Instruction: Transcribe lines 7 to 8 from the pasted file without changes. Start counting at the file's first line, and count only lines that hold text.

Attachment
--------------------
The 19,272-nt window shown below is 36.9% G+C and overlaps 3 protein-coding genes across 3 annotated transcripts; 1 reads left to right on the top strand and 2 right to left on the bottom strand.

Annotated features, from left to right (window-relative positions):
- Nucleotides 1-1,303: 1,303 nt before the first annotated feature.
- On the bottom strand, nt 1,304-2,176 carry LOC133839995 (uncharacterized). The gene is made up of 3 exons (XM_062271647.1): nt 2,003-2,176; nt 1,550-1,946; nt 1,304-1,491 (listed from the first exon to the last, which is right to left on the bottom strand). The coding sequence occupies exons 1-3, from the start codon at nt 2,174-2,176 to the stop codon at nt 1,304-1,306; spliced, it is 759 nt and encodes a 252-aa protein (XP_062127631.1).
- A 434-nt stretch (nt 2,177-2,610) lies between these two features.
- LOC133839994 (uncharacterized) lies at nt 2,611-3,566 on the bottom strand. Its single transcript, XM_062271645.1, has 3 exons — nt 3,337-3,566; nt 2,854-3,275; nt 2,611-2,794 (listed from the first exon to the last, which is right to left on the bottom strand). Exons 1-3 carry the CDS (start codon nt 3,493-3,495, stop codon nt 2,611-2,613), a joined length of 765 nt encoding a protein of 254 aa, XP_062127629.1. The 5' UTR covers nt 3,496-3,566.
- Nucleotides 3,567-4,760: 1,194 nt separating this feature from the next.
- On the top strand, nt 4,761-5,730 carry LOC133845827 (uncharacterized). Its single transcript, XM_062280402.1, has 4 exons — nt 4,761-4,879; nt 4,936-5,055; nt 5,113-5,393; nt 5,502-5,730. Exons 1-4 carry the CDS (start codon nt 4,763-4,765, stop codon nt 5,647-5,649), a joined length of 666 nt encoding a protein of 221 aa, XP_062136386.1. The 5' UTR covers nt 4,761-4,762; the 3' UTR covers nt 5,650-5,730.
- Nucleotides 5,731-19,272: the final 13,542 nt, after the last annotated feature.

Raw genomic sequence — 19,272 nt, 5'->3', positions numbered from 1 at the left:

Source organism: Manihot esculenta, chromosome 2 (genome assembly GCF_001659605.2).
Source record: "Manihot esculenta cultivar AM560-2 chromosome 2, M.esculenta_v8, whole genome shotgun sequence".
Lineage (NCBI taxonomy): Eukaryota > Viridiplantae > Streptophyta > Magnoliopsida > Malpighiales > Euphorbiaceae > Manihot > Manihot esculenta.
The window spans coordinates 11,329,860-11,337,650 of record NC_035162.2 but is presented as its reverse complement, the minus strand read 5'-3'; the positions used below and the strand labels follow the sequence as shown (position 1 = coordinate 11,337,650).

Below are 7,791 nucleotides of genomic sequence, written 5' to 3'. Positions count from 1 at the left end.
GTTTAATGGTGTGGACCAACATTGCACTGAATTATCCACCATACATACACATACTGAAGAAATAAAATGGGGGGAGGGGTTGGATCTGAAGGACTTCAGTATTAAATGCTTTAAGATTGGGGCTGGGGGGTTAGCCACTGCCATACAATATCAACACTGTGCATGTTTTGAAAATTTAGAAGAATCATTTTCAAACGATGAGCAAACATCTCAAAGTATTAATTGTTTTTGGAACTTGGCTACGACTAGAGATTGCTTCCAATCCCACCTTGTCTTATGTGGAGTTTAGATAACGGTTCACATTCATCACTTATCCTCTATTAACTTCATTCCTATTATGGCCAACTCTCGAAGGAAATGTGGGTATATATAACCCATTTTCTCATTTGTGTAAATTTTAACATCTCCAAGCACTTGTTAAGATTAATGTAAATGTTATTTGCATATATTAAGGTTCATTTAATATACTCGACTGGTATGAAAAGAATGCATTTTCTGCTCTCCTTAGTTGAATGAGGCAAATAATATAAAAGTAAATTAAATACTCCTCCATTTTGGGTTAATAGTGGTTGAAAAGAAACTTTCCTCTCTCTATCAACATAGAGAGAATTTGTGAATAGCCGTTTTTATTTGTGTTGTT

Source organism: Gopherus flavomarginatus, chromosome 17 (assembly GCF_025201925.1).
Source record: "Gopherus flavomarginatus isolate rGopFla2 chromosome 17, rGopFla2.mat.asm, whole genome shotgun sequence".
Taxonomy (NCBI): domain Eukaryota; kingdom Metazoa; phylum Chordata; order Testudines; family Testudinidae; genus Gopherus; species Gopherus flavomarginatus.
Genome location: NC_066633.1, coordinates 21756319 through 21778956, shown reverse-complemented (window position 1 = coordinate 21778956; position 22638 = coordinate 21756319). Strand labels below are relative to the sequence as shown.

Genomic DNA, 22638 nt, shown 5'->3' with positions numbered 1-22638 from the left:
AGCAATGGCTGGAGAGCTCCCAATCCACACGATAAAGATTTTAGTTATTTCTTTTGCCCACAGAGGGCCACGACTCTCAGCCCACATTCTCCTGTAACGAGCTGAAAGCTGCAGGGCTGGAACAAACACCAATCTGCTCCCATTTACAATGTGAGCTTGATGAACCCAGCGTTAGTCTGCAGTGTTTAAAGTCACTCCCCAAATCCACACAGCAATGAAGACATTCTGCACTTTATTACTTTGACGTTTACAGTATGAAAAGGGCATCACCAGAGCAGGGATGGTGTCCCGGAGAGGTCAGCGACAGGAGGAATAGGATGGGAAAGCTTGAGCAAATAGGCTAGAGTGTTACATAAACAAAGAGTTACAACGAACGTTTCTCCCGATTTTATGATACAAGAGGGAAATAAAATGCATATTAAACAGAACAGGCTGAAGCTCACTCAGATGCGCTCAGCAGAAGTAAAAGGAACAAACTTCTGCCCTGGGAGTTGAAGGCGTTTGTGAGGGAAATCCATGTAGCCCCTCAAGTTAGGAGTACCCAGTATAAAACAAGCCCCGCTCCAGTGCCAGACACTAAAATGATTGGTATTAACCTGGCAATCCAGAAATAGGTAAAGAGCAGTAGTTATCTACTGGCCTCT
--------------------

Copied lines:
- Nucleotides 3,567-4,760: 1,194 nt separating this feature from the next.
- On the top strand, nt 4,761-5,730 carry LOC133845827 (uncharacterized). Its single transcript, XM_062280402.1, has 4 exons — nt 4,761-4,879; nt 4,936-5,055; nt 5,113-5,393; nt 5,502-5,730. Exons 1-4 carry the CDS (start codon nt 4,763-4,765, stop codon nt 5,647-5,649), a joined length of 666 nt encoding a protein of 221 aa, XP_062136386.1. The 5' UTR covers nt 4,761-4,762; the 3' UTR covers nt 5,650-5,730.